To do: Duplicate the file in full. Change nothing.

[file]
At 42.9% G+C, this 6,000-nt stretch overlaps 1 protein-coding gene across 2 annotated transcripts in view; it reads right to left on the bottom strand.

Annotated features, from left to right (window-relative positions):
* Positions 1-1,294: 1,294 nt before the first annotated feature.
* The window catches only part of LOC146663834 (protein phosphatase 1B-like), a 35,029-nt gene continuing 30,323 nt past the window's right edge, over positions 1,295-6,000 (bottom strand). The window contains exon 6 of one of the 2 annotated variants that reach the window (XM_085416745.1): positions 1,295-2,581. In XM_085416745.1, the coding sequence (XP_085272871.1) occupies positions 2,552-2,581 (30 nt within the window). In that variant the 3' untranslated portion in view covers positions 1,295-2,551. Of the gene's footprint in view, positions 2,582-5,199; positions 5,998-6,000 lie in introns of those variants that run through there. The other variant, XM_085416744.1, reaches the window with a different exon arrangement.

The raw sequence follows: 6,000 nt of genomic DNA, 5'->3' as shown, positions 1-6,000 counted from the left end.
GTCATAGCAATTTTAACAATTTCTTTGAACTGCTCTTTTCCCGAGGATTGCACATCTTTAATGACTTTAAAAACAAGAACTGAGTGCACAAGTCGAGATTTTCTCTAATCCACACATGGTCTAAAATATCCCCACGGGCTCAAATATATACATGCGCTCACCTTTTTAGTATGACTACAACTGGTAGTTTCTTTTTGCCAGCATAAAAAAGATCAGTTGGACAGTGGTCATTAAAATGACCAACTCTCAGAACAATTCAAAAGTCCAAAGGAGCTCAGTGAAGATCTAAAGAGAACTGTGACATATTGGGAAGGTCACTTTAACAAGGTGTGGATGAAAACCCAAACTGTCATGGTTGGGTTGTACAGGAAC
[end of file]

At 42.9% G+C, this 6,000-nt stretch overlaps 1 protein-coding gene across 2 annotated transcripts in view; it reads right to left on the bottom strand.

Annotated features, from left to right (window-relative positions):
* Positions 1-1,294: 1,294 nt before the first annotated feature.
* The window catches only part of LOC146663834 (protein phosphatase 1B-like), a 35,029-nt gene continuing 30,323 nt past the window's right edge, over positions 1,295-6,000 (bottom strand). The window contains exon 6 of one of the 2 annotated variants that reach the window (XM_085416745.1): positions 1,295-2,581. In XM_085416745.1, the coding sequence (XP_085272871.1) occupies positions 2,552-2,581 (30 nt within the window). In that variant the 3' untranslated portion in view covers positions 1,295-2,551. Of the gene's footprint in view, positions 2,582-5,199; positions 5,998-6,000 lie in introns of those variants that run through there. The other variant, XM_085416744.1, reaches the window with a different exon arrangement.

The raw sequence follows: 6,000 nt of genomic DNA, 5'->3' as shown, positions 1-6,000 counted from the left end.
GTCATAGCAATTTTAACAATTTCTTTGAACTGCTCTTTTCCCGAGGATTGCACATCTTTAATGACTTTAAAAACAAGAACTGAGTGCACAAGTCGAGATTTTCTCTAATCCACACATGGTCTAAAATATCCCCACGGGCTCAAATATATACATGCGCTCACCTTTTTAGTATGACTACAACTGGTAGTTTCTTTTTGCCAGCATAAAAAAGATCAGTTGGACAGTGGTCATTAAAATGACCAACTCTCAGAACAATTCAAAAGTCCAAAGGAGCTCAGTGAAGATCTAAAGAGAACTGTGACATATTGGGAAGGTCACTTTAACAAGGTGTGGATGAAAACCCAAACTGTCATGGTTGGGTTGTACAGGAAC